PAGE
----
HealthTech firms ‘unsupported by government’: industry report

Brandon How

More funding and a fairer procurement process are needed to support the local HealthTech sector, according to a new report published by the industry body.

Alongside five recommendations, the Medical Software Industry Association (MSIA) published the results of its industry survey, which indicated the need for greater support from the federal government.

A Medical Software Industry Association survey found that 74 per cent of HealthTech firms feel “unsupported by government”

In particular, 59 per cent of companies say the federal government “stifles innovation.” Further, the federal government’s ICT procurement processes were deemed unfair by nearly half  of companies.

The MSIA’s ‘Beyond the Pandemic’ report says that HealthTech companies have made significant contributions during the COVID-19 pandemic. This includes the delivery of 96 million telehealth services since March 2020, and more than 38 million ePrescriptions since February 9, 2022. In the last month alone, more than 62 million COVID-19 tests have been processed.

Yet following two years of supporting the pandemic response, 74 per cent of respondent companies said they felt “unsupported by government.” In addition, although 35 per cent of respondents stated that they received government funding for pandemic-related work, only 6 per cent say it was sufficient to cover expenditure.

The full report can be accessed here.

MSIA’s five recommendations to “create a fair, sustainable, innovative Australian [HealthTech] industry” are as follows:

  • The development of a sustainable business case
  • Funding to connect the thousands of different health systems securely
  • “A fair go in selling products to governments.” MSIA say the current requirements to work with the government is too costly to comply with
  • Design a scheme that includes guarantees to Australian companies to allow them to compete against non-health specific multinational corporations with deep pockets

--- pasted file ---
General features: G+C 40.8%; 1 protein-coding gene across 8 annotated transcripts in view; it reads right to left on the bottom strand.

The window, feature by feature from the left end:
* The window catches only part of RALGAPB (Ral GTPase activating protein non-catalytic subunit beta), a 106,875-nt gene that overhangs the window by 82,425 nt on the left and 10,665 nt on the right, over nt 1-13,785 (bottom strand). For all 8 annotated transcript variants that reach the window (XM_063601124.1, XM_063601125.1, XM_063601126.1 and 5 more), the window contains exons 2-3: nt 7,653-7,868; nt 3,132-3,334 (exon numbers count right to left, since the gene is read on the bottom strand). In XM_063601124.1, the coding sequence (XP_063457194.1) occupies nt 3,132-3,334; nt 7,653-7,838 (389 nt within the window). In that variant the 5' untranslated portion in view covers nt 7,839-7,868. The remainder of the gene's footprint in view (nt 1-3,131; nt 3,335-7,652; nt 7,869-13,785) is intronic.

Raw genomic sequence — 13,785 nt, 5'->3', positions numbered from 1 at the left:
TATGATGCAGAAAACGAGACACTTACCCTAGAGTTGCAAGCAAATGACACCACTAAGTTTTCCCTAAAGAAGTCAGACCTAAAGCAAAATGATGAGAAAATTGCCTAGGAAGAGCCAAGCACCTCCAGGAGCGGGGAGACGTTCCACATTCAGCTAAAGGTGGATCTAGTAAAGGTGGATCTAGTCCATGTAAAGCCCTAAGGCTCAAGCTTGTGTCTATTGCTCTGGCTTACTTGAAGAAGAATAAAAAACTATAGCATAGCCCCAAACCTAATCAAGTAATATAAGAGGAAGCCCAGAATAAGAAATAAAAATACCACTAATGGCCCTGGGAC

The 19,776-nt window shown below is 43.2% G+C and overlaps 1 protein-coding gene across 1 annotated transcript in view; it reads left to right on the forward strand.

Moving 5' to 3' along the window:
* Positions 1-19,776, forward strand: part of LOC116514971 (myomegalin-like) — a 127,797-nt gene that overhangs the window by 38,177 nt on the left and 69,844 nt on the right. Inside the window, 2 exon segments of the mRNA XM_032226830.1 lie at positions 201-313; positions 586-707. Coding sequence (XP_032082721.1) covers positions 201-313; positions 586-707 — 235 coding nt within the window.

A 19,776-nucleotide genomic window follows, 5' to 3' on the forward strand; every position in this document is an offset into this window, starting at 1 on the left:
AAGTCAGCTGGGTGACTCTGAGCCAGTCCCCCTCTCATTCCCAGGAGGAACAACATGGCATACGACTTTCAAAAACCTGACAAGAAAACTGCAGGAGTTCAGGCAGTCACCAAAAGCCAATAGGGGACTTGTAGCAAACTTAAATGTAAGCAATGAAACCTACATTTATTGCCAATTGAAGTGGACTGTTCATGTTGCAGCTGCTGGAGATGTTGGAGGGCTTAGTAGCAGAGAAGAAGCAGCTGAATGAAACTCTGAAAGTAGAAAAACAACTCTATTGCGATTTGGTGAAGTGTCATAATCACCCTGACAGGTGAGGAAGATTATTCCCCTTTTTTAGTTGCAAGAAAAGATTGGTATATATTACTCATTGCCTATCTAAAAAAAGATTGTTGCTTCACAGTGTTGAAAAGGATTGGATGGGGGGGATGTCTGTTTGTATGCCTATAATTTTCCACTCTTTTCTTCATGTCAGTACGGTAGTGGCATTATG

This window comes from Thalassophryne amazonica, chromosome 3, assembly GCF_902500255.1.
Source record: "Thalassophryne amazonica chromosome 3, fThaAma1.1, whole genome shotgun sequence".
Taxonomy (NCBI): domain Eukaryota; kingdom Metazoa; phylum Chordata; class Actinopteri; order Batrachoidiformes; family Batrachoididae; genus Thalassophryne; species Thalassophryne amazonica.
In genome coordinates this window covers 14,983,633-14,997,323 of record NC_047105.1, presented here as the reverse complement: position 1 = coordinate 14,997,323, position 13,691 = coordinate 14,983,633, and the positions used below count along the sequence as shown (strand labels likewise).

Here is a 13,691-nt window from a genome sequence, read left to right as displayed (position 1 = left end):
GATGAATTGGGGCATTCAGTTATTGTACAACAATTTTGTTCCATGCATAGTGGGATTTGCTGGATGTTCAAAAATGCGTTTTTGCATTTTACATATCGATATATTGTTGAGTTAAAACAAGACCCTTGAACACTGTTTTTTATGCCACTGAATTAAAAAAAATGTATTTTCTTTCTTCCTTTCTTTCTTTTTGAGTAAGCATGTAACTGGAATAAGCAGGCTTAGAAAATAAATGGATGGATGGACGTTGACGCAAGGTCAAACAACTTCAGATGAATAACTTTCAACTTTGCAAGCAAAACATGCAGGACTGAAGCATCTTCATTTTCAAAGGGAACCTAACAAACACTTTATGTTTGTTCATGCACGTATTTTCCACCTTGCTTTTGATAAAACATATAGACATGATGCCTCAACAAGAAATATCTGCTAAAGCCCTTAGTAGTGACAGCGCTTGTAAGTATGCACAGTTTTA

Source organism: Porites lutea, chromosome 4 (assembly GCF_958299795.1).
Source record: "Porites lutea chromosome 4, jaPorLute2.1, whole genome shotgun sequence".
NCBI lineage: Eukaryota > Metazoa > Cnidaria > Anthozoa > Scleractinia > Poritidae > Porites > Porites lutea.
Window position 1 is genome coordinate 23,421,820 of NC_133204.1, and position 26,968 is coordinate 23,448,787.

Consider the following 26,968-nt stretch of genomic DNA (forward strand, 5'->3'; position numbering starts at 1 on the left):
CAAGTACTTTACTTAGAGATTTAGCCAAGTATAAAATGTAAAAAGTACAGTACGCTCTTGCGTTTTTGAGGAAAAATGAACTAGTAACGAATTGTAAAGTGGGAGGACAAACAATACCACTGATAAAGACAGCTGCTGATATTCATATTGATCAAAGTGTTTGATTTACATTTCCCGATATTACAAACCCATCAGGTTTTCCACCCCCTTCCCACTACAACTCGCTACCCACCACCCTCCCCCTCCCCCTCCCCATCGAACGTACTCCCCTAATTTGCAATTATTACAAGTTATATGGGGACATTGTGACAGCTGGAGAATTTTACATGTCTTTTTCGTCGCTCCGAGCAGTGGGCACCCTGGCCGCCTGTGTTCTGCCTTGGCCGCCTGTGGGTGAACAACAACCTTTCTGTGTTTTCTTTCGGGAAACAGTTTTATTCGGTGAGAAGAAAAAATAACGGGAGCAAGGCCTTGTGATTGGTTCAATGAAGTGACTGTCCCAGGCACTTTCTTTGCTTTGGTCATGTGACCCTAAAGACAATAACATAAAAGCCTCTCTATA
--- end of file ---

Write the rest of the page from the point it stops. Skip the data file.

• Greater commitment to skills development, including in cybersecurity

MSIA chief executive officer Emma Hossack said that if the government acts on these recommendations it can capitalise on the recent rapid development of the HealthTech industry.

“The last two years have seen extraordinary cooperation between the industry and federal government agencies, but they have also exposed fault lines. Companies need an environment free of red tape, that is built on fair procurement processes that provide a level playing field between international companies and world-class Australian innovators,” Ms Hossack said.

The report says that HealthTech is the most important tool GPs have but remains invisible to most Australians.

“Any interaction with immunisations, GPs, hospitals, allied health aged care, drug and alcohol addiction care providers, disabilities care, specialists, prescriptions, medications, radiology, pathology and more will depend on the efficacy – and indeed the operation – of health software,” the report reads.

“It works quietly in the background converting data into valuable information.”

According to the report, after more than 20 years in existence the MSIA represents companies which collectively hold 95 per cent of Australian health information.

In a separate investigation into government contracting, the Australian National Audit Office has also launched an investigation into the handling of procurement complaints by the Department of Finance, the Department of Industry, Science, Energy and Resources, the Australian Communications and Media Authority, and the Reserve Bank of Australia. The report is expected to be published in December 2022.

Do you know more? Contact James Riley via Email.

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